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Balancing Work and School

I've been working as a computer programmer for a few years; for a number of reasons I chose to pursue a career instead of an education. Recently, I've been questioning my decision. A degree is something that I value very highly, and it is my goal to eventually attain one.

At the current time, I have a fairly good, fairly stable job, and I am thinking it would be possible to leverage this, especially financially. Some options I've considered would be:
- night or weekend classes
- shifting job to part-time
- quitting work altogether and attending school

I am quite young, without substantial amounts of savings.

BWAS
Monday, April 22, 2002

Whoops, forgot to ask my question. Has anybody had success doing this? Does anybody have any advice?

Thanks a lot.

BWAS
Monday, April 22, 2002

Not sure if I can offer any advice, but I had a similar experience.

I had enough of school after three years pursuing a BS in CS. I had a summer internship, and they were happy to have me, so I just kept on working there after the summer ended. I did that full time for about a year. The next year I started taking classes part time at a local University to finish my degree. That took me another two years.

Overall I'm glad I did it this way. It turned out to be a good career move to have the work experience, and I actually enjoyed my classes without the pressure of a full class schedule. The only downside was that classes require constant attention. Teachers aren't generally sympathetic if you have a release in 15 days and you don't have time to do your homework.

JD
Monday, April 22, 2002

I worked quite a few jobs contracting my way though school. It's important to let management know about times when you won't be able to commit long hours (ie. middle of a release) during midterms and school project deadlines. The best job to have would be some kind of maintenance engineering, where you're more of a bug fixer than someone on a deadline to get x number of features out the door.

I don't recommend it for anyone, especially if you consider yourself a poor multitasker. But if you do decide to go this path, make sure that you accept the fact that you may need to either drop a class or accept reduced responsibilities at work in order to maintain your sanity. Having pressure on multiple fronts is a certain formula for burnout.

-james

James Wann
Monday, April 22, 2002

I am currently in graduate school at night and work as a contract programmer by day. If you decide to give up a life for a couple years you shouldn't have a problem.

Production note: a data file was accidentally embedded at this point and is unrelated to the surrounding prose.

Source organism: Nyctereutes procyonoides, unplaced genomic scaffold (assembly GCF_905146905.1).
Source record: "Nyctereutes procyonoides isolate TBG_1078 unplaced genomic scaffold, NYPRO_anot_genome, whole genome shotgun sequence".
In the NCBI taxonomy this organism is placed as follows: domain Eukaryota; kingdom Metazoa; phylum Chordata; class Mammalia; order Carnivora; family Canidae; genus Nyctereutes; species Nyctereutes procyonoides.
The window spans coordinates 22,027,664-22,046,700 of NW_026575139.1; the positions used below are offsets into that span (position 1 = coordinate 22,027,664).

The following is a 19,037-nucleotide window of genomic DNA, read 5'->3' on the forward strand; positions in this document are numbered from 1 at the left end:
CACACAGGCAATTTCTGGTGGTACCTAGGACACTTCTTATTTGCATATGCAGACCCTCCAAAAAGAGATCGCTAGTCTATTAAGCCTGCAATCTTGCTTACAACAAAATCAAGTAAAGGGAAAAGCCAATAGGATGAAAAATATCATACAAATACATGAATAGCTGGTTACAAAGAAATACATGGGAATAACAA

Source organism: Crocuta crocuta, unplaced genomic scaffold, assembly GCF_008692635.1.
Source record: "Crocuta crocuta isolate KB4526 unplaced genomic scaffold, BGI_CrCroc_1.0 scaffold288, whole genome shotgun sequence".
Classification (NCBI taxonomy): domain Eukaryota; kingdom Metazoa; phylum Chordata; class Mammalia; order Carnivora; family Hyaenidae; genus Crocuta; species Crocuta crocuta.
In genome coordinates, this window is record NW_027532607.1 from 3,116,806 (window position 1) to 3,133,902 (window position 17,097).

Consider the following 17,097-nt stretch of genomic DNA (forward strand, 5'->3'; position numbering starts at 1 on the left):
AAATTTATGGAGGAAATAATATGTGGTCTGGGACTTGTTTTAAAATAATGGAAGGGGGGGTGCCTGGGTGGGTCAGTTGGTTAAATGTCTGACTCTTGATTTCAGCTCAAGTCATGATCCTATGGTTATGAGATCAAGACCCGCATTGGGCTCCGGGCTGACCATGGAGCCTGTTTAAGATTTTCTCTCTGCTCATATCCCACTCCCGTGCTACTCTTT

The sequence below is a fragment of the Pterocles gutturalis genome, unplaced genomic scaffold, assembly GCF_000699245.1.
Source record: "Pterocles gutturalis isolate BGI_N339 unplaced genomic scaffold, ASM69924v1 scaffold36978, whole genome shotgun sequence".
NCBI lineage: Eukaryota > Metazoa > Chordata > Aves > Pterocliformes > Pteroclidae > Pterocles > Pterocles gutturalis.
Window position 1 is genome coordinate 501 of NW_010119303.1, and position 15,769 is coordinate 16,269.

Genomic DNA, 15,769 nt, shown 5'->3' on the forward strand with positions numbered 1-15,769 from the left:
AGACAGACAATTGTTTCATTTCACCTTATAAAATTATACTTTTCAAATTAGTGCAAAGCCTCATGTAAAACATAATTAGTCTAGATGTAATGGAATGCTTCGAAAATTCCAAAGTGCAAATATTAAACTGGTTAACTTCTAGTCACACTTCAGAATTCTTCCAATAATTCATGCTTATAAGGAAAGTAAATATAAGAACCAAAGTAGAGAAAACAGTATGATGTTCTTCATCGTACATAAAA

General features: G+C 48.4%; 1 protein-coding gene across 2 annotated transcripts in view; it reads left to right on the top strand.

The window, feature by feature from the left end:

Jeb
Monday, April 22, 2002

I work as a full time programmer, and attend weekend classes, at a CS uni. The only things I find hard is passing those classes wich have little or nothing to do with computers. The rest is fairly easy, after 10 years of dealing with computers (hardware, c. graphics & programming), I can pass any exam with minimal efort.

Szasz Attila
Tuesday, April 23, 2002

BWAS,

Here in the UK we have the Open University.

I'm studying with them for an MSc at the moment, and they are very good at this type of education.  They have been doing it since the 70s and now have it down to a fine art.

They also serve international students, take a look:

http://www3.open.ac.uk/courses/essential/world.htm

Which country are you in?

Ged Byrne
Tuesday, April 23, 2002


I suggest you work full-time and get tuition reimbursement.  This way, you get someone else to pay for your school. 

Young is the time to do this; I am currently pursuing a MS CIS while my wife pregnant with our first child.  I am going to take a semester off when the baby is born ... I HOPE to maybe go back and finish ...

In other words, this is easier to do when you are younger and have fewer comittments.

MatteyBoy
Tuesday, April 23, 2002

Ged,

I'm about to start my MSc with OU.  Which modules have you done/recommend?

JP
Tuesday, April 23, 2002

Forget the degree.  Focus on skills.

Bella
Tuesday, April 23, 2002

you might want to get your degree in something other than computer science. a good programmer with a degree in biology/chemistry/physics/engineering/ has more doors open than a programmer who only has a BA/BS in computer science.

The reality is, that it _IS_ possible to work forever as a programmer with no degree at all. However it is not possible to be a doctor without going to medical school. It is actually pretty hard to even do programming tasks related to chemistry/biology/financials/physics/anything unless you have at least taken a few courses in those fields.

I would recommend getting a degree...but not in CS.

tbone
Tuesday, April 23, 2002

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